We rowed a number of different rigs. In the end our boat was set on a span of 83.5 cm. The oars were 375.5 cm with an inboard of 114 cm. There's nothing drastic about this rig. It might even seem a little on the light side, but then how you row has a major impact. Referring to technique, if you row effectively then a seemingly light rig will feel just as heavy as a heavier rig that's rowed ineffectively. It's important to link rigging to the way you row. I'd advise coaches to use other crews rigging data carefully. It's only part of the picture...

Oh, and I should say that we use ordinary concept oars in our pairs. We've spent periods of the year training in an emapcher eight. My message is that sure, use the best equipment for you needs if you can, but don't be dependent on it. What would happen if your boat falls off the trailer on the way to a regatta and somebody offers you the use of a perfectly good boat, but it's not what you usually use? Do you blame the boat if things don't go well? Seek to make your crews resilient. Develop a flexibility that allows you to focus on what really matters. Currently, we have a culture amongst the eights group that doesn't worry about rigging and equipment. That's not saying it's not looked at, it is, but not as a 'big' issue. I'd much prefer athletes to focus on how they use

Q: Does your crew do weight training? What kind of exercises?

A: In the normal pattern of things we train with weights twice a week. During the winter if we're away on a cross training camp we might do more. The exercises are quite straight forward. Bench pulls, bench press, leg work,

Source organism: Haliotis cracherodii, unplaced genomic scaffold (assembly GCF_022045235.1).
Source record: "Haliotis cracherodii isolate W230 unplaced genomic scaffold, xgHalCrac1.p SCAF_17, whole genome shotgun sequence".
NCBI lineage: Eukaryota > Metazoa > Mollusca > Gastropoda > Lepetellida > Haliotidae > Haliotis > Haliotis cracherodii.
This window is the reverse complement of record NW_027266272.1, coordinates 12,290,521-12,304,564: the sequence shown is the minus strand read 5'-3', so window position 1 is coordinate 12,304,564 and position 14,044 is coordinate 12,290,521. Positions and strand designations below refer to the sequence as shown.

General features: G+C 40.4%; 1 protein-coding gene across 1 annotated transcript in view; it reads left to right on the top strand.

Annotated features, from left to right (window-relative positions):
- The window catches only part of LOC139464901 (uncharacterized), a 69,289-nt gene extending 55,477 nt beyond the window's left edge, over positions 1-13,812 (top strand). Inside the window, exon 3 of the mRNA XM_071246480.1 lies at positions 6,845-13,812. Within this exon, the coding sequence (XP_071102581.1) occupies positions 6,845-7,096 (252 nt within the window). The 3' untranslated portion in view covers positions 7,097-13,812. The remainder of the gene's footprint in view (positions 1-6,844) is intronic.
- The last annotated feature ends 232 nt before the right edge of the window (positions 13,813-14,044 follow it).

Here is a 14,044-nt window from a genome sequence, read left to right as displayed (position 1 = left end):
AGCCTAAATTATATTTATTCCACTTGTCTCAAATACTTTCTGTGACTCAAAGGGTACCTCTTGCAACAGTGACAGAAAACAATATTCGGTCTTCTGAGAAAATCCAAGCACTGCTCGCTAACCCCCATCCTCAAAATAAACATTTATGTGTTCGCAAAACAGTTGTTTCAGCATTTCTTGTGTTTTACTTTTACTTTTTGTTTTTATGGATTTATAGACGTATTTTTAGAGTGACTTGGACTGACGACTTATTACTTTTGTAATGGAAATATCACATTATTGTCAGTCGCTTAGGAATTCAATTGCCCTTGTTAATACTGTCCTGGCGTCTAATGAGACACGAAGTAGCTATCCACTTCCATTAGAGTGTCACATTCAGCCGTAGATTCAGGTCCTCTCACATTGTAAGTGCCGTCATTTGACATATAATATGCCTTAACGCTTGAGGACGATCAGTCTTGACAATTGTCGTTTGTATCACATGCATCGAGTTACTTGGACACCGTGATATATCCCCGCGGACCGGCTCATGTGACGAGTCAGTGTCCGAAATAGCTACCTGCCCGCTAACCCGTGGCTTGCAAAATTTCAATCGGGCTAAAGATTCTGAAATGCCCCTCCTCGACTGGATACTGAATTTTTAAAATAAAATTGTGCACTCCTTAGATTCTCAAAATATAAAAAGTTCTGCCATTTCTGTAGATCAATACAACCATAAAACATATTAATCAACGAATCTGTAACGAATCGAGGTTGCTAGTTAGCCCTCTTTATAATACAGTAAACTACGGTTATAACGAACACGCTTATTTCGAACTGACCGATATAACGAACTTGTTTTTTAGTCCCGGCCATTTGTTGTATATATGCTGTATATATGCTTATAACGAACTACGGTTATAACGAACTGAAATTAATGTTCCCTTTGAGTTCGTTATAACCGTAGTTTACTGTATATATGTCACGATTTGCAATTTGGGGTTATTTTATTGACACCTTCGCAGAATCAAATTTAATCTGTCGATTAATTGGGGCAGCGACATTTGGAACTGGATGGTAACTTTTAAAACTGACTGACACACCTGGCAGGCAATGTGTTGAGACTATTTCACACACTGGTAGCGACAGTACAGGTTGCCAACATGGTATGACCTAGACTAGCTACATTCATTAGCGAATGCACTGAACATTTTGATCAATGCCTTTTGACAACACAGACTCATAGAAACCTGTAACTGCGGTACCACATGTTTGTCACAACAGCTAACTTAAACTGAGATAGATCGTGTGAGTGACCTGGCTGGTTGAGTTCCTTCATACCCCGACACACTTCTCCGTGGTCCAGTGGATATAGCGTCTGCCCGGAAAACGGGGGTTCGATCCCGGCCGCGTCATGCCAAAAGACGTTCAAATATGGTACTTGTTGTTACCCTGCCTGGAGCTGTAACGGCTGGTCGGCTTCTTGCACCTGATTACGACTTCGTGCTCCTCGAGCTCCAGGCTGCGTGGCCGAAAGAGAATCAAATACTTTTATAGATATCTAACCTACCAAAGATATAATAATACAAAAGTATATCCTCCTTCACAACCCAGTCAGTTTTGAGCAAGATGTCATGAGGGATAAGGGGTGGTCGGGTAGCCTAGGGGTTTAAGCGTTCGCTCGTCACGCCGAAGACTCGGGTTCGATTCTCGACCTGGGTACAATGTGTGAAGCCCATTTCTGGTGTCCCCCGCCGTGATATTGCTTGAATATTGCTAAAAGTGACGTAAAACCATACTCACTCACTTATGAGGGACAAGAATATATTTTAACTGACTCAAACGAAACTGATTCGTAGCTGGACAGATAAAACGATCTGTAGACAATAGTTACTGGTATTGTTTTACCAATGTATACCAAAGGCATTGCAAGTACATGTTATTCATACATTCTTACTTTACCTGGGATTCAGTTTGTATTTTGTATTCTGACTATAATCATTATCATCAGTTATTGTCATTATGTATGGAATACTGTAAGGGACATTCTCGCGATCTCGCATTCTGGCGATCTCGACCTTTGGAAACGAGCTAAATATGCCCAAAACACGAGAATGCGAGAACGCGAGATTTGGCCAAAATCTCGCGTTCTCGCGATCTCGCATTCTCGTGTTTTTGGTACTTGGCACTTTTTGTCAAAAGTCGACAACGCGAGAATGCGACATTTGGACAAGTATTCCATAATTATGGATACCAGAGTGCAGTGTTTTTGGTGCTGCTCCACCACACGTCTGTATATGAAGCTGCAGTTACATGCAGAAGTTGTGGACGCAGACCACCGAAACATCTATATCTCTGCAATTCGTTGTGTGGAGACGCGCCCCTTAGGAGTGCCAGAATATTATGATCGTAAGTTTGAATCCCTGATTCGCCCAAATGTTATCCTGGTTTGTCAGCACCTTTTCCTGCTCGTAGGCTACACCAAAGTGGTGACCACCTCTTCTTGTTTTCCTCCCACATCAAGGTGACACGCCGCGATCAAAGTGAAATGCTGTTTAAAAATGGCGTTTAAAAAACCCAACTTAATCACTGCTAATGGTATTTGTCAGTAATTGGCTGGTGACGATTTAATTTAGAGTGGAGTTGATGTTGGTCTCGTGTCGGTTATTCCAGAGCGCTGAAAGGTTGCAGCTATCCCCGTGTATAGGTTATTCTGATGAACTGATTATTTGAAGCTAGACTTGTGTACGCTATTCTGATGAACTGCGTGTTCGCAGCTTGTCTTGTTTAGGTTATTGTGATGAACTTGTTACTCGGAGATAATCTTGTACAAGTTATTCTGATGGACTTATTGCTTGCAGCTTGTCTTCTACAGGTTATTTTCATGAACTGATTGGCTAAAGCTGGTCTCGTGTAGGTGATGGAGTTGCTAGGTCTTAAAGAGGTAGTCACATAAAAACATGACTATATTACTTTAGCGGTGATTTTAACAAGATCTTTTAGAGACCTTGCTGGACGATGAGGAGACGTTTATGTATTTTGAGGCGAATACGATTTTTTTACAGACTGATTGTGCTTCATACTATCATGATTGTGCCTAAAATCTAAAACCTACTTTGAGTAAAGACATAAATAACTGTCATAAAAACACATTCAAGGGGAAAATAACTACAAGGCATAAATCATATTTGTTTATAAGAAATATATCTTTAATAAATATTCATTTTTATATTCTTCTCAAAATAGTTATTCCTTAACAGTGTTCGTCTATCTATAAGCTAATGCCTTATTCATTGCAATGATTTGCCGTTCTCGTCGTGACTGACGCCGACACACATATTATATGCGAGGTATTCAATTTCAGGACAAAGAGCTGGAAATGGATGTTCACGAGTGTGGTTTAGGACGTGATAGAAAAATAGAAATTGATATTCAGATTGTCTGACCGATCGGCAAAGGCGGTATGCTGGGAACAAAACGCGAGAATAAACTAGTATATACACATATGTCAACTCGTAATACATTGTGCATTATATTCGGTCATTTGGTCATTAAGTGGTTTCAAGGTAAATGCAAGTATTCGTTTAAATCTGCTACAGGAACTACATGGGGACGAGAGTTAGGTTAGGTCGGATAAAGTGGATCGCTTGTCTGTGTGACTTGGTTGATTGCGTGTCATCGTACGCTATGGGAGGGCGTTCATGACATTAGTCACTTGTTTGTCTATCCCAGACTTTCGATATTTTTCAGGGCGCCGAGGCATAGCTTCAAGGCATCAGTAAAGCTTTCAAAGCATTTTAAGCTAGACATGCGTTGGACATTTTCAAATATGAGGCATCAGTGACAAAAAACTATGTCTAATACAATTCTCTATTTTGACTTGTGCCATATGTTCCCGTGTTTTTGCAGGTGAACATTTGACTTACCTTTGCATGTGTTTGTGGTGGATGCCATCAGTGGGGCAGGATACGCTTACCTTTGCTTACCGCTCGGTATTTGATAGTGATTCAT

core stability work. We didn't tend to do high repetitions, mostly 6-8 reps. In the end we're there to row so we want to make sure that our training is specific.

Q: Could you give some tips on determining line-ups? I'm sure it is a much different ball-game at the National level, but perhaps some of your techniques could apply to juniors as well. Also, any thoughts on switching rowers from side-to-side to maintain flexibility in your lineups?

A: There are many views on this topic. At national level, I'd ideally like athletes to be able to row in any seat. The rhythm should be coming from the whole crew. Again at national level you'd expect the boat to feel the same no matter where you sit. This is very difficult to achieve, but is the ideal to which we aspire. As far as sides go, it is an unfortunate situation that most international athletes tend to row one side only. There are exceptions but not many. James Cracknell from our coxless four has changed sides this year to row in a pair with Matthew Pinsent. That was after 12 years of rowing starboard...

Determining line ups is a difficult matter and it's very difficult to be prescriptive. So much comes from the coaches judgement on this one. In developing athletes there are so many factors that can play a role. The more inexperienced or those with slightly less developed skills tend to sit in the middle where they feel stable and have a pattern to follow. In effect, follow is what they do, which does result in a different feel because although the visible timing might be similar, the pressure generated is slightly lagging down the boat. At international level this would be a disadvantage as loadings would be different. At a more developmental level I'd say it it was almost inevitable...